On Wednesday, January 2, 2013 10:17:38 AM UTC-6, David C. Ullrich wrote: > On Wed, 2 Jan 2013 04:19:02 -0800 (PST), ksoileau > > <firstname.lastname@example.org> wrote: > > > > >Does anyone know of an easy proof of the following: > > > > > >If f is analytic inside and on a contour C, and f has constant modulus inside and on C, then f is constant inside and on C. > > > > (i) By the CR equations, as suggested. Except maybe first you notice > > that if phi is a suitable linear-fractional transformation and > > g = phi o f then g is real-valued... > > > > (ii) By the Open Mapping Theorem. > > > > (iii) Use the definitions to show that f' = 0. Like the suggestion > > about power series, except you really don't even need power > > series, just the definition of the derivative: > > > > Fix a point p inside the region. Say A = f(p) and B = f'(p). > > Now the definition of the derivative shows that > > > > f(p + z) = A + Bz + g(z), > > > > where > > > > g(z)/z -> 0 as z -> 0. > > > > In particular, supposing B <> 0, there exists d > 0 so that > > > > |g(z)| < B/2 |z| for all z with |z| < d. > > > > It follows easily from this that f does not have constant > > modulus. So we must have B = 0. > > > > DU. > > > > > > > >Thanks for any replies! > > >Kerry M. Soileau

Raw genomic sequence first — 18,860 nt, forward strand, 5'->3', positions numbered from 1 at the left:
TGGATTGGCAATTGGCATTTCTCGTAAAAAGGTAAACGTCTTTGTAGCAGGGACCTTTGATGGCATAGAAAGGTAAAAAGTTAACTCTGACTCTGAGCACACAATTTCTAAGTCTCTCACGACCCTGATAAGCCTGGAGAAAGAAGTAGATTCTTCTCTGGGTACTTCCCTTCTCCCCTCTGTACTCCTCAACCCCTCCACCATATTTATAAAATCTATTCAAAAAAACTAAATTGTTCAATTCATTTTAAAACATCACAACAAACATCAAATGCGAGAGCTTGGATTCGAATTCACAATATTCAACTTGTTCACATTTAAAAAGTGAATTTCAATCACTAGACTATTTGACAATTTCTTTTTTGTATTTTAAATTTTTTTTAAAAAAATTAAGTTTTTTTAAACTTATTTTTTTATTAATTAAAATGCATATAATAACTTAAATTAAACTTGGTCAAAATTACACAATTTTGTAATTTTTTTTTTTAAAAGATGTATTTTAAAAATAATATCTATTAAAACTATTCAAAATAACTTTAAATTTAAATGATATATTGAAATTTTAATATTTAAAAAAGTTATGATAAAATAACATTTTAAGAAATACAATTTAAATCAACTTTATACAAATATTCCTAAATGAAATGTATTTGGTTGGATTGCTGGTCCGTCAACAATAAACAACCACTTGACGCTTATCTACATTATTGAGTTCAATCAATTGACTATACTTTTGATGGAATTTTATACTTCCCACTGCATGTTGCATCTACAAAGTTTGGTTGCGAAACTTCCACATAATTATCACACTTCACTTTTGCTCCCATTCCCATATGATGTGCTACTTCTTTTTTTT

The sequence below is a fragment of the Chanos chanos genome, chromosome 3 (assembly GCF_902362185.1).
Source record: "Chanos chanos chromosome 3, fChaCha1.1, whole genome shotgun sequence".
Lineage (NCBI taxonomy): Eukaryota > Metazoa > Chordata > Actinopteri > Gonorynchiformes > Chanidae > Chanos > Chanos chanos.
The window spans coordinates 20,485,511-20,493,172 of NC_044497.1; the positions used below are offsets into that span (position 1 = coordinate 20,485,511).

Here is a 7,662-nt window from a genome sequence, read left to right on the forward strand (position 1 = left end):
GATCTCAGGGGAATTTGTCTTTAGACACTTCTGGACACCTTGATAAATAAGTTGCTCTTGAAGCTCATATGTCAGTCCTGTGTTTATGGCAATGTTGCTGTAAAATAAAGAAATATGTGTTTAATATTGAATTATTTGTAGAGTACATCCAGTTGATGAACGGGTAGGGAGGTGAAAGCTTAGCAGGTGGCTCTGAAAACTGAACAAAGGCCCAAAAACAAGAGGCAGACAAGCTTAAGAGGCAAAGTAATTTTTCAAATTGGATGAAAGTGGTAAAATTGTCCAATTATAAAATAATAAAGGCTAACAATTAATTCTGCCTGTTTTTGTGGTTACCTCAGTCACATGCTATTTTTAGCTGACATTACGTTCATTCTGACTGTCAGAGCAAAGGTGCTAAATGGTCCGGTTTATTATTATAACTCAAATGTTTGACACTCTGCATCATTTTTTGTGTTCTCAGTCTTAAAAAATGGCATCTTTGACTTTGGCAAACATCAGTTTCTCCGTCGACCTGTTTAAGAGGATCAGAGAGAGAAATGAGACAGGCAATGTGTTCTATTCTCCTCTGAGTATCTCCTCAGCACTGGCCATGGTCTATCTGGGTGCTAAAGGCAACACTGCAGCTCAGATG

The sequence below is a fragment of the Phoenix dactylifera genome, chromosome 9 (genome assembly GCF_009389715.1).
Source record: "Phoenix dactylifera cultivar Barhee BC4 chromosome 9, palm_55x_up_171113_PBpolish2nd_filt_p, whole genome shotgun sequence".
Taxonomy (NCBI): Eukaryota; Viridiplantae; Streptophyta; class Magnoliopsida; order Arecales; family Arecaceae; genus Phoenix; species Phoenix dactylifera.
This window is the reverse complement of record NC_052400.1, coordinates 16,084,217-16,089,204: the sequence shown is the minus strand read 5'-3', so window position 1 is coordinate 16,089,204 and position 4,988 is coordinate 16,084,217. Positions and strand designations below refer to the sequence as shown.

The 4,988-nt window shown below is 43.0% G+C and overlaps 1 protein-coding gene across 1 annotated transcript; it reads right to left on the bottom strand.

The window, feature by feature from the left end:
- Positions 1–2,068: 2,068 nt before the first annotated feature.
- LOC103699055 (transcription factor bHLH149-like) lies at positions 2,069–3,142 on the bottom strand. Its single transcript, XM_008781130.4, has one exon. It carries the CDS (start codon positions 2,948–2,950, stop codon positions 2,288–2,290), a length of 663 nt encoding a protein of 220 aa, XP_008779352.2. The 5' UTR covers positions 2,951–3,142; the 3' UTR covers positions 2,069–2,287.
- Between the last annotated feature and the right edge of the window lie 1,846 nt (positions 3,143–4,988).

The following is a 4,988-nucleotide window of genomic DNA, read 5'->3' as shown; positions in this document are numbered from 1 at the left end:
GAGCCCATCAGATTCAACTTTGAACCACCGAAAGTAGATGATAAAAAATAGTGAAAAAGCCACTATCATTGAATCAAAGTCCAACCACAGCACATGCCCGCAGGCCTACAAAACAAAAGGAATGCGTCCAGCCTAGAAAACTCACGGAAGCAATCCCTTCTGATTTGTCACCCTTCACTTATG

Thanks all. Interesting that several approaches yield this result. I ended up solving it by beginning with the form f(x+i*y)=K*exp(i*h(x,y)); the Cauchy-Riemann equations imply that (h_1^2+h_2^2)*(cos h,sin h)=(0,0), thus h_1=h_2=0 and thus h is a constant.